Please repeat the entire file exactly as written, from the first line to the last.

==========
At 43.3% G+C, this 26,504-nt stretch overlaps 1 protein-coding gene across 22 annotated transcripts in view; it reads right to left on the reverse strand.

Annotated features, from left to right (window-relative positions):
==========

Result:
At 43.3% G+C, this 26,504-nt stretch overlaps 1 protein-coding gene across 22 annotated transcripts in view; it reads right to left on the reverse strand.

Annotated features, from left to right (window-relative positions):